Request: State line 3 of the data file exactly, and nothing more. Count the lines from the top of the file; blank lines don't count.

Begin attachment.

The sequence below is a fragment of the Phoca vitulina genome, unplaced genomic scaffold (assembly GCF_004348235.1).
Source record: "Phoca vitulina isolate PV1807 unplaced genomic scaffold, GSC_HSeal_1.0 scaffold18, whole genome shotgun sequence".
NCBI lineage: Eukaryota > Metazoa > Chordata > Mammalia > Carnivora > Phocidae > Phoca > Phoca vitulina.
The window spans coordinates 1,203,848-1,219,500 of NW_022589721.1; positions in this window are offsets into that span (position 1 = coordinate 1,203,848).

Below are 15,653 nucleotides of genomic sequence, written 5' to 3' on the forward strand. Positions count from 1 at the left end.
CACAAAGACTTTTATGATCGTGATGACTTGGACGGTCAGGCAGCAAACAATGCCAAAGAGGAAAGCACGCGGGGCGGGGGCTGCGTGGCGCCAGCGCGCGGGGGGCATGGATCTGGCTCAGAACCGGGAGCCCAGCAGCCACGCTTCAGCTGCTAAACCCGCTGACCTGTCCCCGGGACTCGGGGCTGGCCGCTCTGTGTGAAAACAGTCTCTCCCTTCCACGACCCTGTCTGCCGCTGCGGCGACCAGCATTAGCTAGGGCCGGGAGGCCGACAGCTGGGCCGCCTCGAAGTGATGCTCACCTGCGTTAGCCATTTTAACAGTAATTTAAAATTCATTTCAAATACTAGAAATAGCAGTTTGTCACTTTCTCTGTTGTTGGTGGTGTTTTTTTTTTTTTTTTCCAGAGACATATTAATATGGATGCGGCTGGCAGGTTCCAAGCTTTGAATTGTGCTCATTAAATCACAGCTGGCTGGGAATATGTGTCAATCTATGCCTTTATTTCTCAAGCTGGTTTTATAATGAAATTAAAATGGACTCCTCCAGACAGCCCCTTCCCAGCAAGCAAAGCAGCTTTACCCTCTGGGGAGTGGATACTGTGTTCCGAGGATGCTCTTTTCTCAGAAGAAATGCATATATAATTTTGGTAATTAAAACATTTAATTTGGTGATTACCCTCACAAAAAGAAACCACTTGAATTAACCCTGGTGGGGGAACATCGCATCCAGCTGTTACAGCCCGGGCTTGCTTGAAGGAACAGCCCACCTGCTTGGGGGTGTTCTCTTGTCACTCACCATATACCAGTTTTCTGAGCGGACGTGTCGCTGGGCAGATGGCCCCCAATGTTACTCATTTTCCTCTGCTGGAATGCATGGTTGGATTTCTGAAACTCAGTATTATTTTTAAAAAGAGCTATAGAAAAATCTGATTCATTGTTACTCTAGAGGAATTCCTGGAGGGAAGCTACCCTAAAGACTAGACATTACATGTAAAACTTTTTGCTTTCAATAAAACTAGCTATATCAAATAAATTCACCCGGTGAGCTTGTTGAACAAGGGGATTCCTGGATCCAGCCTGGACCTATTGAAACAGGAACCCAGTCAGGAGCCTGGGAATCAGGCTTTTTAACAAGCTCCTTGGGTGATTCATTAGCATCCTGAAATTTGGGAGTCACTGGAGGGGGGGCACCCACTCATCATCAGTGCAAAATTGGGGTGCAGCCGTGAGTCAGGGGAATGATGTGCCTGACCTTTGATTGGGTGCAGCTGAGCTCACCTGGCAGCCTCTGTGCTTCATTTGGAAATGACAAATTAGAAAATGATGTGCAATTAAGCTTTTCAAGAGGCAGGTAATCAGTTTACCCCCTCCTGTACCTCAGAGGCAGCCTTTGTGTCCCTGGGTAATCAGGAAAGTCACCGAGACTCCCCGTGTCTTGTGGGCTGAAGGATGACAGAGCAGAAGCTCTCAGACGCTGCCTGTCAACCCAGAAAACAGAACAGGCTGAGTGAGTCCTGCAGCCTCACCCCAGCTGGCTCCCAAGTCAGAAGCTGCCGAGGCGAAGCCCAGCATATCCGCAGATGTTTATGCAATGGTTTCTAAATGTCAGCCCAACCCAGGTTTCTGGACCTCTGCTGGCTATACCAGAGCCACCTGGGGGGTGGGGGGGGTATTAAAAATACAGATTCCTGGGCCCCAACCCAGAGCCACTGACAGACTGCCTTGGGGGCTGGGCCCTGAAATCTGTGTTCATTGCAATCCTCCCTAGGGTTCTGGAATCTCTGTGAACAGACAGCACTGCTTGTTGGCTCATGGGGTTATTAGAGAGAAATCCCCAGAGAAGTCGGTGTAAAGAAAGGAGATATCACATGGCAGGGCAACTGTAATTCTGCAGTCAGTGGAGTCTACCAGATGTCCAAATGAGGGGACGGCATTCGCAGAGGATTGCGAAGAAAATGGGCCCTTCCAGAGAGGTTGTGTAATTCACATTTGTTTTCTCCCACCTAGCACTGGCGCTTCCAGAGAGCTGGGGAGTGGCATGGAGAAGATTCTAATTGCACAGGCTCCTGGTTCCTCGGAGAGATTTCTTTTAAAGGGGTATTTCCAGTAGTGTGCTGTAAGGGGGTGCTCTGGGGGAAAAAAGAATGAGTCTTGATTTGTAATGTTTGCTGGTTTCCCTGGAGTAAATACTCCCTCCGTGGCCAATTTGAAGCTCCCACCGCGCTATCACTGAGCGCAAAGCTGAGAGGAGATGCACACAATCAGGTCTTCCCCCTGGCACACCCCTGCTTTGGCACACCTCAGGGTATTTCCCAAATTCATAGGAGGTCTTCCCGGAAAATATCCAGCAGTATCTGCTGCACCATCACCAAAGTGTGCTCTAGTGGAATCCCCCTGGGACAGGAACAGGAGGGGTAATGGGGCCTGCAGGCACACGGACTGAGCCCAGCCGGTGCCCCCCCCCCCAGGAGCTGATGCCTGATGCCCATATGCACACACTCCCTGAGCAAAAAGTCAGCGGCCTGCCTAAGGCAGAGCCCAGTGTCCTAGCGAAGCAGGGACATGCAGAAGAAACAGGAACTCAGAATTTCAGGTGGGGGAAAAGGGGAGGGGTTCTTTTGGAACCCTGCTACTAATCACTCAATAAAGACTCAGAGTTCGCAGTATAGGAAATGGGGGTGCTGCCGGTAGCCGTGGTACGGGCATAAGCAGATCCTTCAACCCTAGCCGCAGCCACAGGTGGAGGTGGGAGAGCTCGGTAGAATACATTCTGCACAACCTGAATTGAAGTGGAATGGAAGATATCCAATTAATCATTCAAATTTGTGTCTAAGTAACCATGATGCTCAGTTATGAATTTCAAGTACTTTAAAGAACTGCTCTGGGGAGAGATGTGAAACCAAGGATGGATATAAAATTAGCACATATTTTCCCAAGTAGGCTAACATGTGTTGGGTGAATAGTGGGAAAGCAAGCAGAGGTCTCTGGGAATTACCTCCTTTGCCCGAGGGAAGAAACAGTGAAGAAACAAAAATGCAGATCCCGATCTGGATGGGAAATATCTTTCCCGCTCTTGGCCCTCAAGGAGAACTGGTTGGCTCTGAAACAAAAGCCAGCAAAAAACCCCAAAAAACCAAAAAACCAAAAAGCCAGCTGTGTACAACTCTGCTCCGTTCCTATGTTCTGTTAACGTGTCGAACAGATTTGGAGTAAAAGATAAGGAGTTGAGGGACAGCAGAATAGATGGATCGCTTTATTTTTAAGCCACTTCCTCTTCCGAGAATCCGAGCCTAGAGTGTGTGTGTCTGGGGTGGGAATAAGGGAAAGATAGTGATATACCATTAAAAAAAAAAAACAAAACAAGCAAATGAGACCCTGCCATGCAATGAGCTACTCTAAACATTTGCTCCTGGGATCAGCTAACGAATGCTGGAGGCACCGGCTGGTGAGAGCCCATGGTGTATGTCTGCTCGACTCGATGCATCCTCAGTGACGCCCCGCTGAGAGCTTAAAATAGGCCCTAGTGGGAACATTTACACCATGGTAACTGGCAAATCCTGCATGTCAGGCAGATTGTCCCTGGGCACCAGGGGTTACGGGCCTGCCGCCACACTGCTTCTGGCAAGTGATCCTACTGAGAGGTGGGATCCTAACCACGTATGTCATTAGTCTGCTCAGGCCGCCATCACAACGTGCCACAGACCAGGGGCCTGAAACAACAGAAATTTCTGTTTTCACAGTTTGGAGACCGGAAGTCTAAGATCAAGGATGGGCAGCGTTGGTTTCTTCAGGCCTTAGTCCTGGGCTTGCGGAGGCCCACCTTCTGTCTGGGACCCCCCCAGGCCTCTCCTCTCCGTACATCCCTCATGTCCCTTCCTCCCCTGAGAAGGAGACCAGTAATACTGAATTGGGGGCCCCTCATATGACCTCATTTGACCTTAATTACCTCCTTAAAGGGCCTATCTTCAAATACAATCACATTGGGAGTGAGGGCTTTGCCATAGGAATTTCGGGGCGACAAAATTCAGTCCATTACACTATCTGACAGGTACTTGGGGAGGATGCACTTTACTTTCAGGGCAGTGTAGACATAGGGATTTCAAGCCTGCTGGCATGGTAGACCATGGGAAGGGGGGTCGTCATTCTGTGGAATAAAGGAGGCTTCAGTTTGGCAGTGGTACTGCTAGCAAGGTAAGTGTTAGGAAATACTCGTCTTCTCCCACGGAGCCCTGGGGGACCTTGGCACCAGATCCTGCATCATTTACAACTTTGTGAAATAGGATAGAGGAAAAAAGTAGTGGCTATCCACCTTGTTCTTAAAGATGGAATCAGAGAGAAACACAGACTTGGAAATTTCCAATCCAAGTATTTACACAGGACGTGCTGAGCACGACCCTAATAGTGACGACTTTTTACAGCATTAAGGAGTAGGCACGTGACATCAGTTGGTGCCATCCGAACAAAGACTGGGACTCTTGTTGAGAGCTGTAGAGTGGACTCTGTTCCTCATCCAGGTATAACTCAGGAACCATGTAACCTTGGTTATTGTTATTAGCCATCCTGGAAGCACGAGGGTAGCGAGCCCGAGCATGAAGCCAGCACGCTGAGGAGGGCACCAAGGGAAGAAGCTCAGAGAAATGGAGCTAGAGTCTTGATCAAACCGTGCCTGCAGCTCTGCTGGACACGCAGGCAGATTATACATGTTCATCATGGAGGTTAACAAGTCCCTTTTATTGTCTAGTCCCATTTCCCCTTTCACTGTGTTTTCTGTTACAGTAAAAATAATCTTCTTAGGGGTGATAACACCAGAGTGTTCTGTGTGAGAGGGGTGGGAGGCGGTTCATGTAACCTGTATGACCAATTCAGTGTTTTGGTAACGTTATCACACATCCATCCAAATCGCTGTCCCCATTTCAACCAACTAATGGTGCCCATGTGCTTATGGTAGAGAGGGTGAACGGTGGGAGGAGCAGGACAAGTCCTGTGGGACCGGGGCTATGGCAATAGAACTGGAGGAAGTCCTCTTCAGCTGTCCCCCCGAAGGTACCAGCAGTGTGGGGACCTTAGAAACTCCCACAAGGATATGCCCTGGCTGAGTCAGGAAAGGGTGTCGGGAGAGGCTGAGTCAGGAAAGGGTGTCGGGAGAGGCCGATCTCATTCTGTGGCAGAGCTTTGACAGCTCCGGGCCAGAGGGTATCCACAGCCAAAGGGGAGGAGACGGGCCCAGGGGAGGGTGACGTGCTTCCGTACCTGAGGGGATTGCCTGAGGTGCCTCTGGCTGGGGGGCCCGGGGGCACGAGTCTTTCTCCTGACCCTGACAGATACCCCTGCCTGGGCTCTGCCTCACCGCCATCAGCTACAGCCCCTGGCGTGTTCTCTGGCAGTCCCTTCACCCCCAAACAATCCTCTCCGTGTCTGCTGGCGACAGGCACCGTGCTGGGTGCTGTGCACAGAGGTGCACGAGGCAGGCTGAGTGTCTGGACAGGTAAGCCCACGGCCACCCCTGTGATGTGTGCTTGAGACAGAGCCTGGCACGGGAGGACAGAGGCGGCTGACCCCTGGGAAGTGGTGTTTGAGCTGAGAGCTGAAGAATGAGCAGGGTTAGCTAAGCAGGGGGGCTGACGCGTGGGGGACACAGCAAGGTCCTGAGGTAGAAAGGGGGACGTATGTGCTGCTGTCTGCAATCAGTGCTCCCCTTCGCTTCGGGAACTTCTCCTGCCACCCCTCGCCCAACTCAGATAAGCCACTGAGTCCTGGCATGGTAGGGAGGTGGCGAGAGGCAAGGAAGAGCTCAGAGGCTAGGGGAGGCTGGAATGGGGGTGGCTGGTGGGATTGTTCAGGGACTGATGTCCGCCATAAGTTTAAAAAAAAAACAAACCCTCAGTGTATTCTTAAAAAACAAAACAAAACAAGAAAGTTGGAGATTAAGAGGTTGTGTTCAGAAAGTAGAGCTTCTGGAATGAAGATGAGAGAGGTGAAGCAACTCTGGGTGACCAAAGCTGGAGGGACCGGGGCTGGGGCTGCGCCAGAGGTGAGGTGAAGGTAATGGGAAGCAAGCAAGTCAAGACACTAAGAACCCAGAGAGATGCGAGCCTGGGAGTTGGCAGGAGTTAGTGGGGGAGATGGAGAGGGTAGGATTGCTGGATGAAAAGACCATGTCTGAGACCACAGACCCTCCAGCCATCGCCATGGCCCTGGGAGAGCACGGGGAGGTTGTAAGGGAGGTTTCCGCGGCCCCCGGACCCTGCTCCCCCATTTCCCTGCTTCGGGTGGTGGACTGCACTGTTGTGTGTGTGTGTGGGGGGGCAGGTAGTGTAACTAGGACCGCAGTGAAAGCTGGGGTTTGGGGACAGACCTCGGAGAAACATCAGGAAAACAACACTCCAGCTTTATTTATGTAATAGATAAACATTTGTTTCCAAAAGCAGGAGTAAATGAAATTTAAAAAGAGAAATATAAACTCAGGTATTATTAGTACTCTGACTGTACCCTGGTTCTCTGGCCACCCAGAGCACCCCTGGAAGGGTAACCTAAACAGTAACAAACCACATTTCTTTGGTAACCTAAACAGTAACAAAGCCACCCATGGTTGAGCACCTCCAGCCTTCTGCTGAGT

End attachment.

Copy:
NCBI lineage: Eukaryota > Metazoa > Chordata > Mammalia > Carnivora > Phocidae > Phoca > Phoca vitulina.